The Isle of Guernsey,
a tiny island in the English Channel off the coast of France,
is the birthplace of the Guernsey cow. About 960 A.D., besieged
by buccaneeres and sea rovers, the Island came to the attention
of Robert Duke of Normandy. He sent a group of militant monks
to educate the natives to cultivate the soil and defend the land.
The monks brought with them the best bloodlines of French cattle
-- Norman Brindles, also known as Alderneys, from the province
of Isigny and the famous Froment du Leon breed from Brittany --
and developed the Guernsey.
Importation to America
Introduction of the Guernsey to America occurred around September 1840, when Captain Belair of the Schooner Pilot brought three Alderney cows to the port of New York. Later, Captain Prince imported two heifers and a bull from the Island. These animals were the original stock of a great majority of the Guernseys that make up the national Guernsey herd today.
With the understanding that positive identification is crucial to preserving the purity of the breed, a group of Guernsey breeders founded the American Guernsey Cattle Club in 1877. Since then, the organization has registered over 3 million Guernseys. Now the American Guernsey Association, the national organization for the registration and promotion of Guernsey cattle, has introduced many other programs for the advancement of the breed.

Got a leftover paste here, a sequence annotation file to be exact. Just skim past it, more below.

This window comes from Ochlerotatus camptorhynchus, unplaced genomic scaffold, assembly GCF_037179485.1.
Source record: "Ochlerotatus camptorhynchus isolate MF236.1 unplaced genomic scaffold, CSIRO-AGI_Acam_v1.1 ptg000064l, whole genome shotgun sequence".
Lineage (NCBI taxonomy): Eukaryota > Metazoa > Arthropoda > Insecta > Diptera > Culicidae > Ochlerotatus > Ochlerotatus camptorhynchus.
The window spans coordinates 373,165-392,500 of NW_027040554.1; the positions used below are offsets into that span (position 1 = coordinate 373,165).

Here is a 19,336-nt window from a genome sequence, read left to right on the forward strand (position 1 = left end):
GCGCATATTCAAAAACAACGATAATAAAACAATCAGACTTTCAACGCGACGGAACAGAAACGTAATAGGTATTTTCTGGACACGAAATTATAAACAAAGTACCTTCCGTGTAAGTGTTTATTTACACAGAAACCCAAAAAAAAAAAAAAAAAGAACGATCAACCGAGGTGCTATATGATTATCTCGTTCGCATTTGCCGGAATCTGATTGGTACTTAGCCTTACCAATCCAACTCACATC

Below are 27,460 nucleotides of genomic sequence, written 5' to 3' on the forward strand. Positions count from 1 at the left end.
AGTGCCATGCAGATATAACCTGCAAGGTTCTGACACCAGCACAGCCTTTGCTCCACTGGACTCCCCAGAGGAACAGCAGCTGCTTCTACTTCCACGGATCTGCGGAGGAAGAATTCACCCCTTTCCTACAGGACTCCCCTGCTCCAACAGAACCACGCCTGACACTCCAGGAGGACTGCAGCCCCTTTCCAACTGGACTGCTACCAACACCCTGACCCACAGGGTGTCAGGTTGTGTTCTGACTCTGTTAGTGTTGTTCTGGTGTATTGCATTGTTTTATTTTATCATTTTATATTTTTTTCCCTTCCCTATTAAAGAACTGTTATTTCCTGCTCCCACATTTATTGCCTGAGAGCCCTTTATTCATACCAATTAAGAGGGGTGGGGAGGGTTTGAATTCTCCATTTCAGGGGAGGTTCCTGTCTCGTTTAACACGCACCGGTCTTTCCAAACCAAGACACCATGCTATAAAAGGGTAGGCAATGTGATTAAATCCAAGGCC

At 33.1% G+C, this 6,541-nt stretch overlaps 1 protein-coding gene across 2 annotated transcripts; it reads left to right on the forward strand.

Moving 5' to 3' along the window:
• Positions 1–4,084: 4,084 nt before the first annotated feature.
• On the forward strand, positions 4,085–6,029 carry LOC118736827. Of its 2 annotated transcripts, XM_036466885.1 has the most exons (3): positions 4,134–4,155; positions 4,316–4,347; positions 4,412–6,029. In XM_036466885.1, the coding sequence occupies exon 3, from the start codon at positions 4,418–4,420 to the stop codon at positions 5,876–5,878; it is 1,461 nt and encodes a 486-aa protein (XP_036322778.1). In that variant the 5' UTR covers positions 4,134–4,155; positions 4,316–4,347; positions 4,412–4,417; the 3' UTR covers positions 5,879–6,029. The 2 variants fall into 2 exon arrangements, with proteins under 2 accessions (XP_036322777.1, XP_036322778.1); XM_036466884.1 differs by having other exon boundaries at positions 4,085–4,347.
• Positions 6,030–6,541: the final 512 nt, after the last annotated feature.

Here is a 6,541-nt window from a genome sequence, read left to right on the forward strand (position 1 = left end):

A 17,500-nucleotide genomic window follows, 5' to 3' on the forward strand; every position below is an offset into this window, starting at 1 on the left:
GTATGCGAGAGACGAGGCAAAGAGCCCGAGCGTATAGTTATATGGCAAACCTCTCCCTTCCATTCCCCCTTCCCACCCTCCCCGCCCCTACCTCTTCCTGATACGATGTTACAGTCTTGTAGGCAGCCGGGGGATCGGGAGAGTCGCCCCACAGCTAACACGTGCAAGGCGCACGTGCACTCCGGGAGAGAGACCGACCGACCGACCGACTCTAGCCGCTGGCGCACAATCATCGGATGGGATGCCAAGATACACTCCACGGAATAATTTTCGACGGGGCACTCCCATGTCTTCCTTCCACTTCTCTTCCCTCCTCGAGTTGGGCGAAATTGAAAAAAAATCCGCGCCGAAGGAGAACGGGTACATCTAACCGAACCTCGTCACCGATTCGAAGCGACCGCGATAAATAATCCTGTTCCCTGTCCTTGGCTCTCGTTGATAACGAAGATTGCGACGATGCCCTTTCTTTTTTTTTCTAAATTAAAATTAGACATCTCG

Making Strides in Genetic Improvement
Genetically, the Guernsey of today is much different than that of 960 A.D. Due to the advent and commericalization of artificial insemination, a process by which a cow is inseminated without ever seeing a bull, a particular bull can sire thousands of offspring. This genetic improvement has been generated by a progressive, aggressive young sire program. Young bulls' semen is distributed throughout the Guernsey population until the bulls have a large enough daughter population that their offspring's qualities are predictable. As proven bulls, these sires may have as many as 1,500 daughters in 400 herds. However, every three